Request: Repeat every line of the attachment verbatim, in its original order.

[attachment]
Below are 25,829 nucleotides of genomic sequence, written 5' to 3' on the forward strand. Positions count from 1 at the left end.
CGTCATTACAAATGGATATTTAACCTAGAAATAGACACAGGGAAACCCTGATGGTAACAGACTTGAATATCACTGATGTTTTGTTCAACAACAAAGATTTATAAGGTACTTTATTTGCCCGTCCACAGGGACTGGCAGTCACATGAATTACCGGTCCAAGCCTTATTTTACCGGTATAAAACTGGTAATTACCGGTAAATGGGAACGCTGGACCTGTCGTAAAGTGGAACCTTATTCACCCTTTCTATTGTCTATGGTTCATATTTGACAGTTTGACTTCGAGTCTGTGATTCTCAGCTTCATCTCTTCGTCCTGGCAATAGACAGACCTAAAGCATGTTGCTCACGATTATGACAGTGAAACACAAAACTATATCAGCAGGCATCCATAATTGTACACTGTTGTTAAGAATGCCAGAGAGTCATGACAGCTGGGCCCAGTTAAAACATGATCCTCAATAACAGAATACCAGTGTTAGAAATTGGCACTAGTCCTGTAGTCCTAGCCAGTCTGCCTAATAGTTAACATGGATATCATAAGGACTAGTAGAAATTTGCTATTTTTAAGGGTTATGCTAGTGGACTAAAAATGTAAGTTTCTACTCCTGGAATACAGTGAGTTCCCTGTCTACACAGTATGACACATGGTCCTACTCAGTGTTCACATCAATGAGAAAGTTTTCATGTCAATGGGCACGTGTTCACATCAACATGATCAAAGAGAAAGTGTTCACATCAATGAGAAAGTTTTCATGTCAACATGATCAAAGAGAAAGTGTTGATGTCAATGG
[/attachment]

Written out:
Below are 25,829 nucleotides of genomic sequence, written 5' to 3' on the forward strand. Positions count from 1 at the left end.
CGTCATTACAAATGGATATTTAACCTAGAAATAGACACAGGGAAACCCTGATGGTAACAGACTTGAATATCACTGATGTTTTGTTCAACAACAAAGATTTATAAGGTACTTTATTTGCCCGTCCACAGGGACTGGCAGTCACATGAATTACCGGTCCAAGCCTTATTTTACCGGTATAAAACTGGTAATTACCGGTAAATGGGAACGCTGGACCTGTCGTAAAGTGGAACCTTATTCACCCTTTCTATTGTCTATGGTTCATATTTGACAGTTTGACTTCGAGTCTGTGATTCTCAGCTTCATCTCTTCGTCCTGGCAATAGACAGACCTAAAGCATGTTGCTCACGATTATGACAGTGAAACACAAAACTATATCAGCAGGCATCCATAATTGTACACTGTTGTTAAGAATGCCAGAGAGTCATGACAGCTGGGCCCAGTTAAAACATGATCCTCAATAACAGAATACCAGTGTTAGAAATTGGCACTAGTCCTGTAGTCCTAGCCAGTCTGCCTAATAGTTAACATGGATATCATAAGGACTAGTAGAAATTTGCTATTTTTAAGGGTTATGCTAGTGGACTAAAAATGTAAGTTTCTACTCCTGGAATACAGTGAGTTCCCTGTCTACACAGTATGACACATGGTCCTACTCAGTGTTCACATCAATGAGAAAGTTTTCATGTCAATGGGCACGTGTTCACATCAACATGATCAAAGAGAAAGTGTTCACATCAATGAGAAAGTTTTCATGTCAACATGATCAAAGAGAAAGTGTTGATGTCAATGG